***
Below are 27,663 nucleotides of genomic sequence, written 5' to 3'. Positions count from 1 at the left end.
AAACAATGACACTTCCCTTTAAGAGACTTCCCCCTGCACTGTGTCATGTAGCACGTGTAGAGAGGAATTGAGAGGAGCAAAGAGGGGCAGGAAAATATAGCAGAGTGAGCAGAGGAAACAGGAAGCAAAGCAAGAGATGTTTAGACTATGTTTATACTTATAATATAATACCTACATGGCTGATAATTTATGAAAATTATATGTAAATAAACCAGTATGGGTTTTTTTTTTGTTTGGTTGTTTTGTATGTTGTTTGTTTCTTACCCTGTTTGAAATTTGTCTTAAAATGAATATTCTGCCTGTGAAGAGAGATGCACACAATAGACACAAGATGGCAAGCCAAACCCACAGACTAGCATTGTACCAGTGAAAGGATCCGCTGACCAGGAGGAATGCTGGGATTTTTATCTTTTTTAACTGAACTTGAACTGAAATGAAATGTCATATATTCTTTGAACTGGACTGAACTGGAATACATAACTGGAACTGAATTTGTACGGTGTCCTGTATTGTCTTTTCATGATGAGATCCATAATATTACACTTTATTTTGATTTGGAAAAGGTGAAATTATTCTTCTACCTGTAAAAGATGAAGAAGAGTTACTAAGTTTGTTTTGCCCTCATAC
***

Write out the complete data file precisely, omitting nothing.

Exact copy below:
Below are 27,663 nucleotides of genomic sequence, written 5' to 3'. Positions count from 1 at the left end.
AAACAATGACACTTCCCTTTAAGAGACTTCCCCCTGCACTGTGTCATGTAGCACGTGTAGAGAGGAATTGAGAGGAGCAAAGAGGGGCAGGAAAATATAGCAGAGTGAGCAGAGGAAACAGGAAGCAAAGCAAGAGATGTTTAGACTATGTTTATACTTATAATATAATACCTACATGGCTGATAATTTATGAAAATTATATGTAAATAAACCAGTATGGGTTTTTTTTTTGTTTGGTTGTTTTGTATGTTGTTTGTTTCTTACCCTGTTTGAAATTTGTCTTAAAATGAATATTCTGCCTGTGAAGAGAGATGCACACAATAGACACAAGATGGCAAGCCAAACCCACAGACTAGCATTGTACCAGTGAAAGGATCCGCTGACCAGGAGGAATGCTGGGATTTTTATCTTTTTTAACTGAACTTGAACTGAAATGAAATGTCATATATTCTTTGAACTGGACTGAACTGGAATACATAACTGGAACTGAATTTGTACGGTGTCCTGTATTGTCTTTTCATGATGAGATCCATAATATTACACTTTATTTTGATTTGGAAAAGGTGAAATTATTCTTCTACCTGTAAAAGATGAAGAAGAGTTACTAAGTTTGTTTTGCCCTCATAC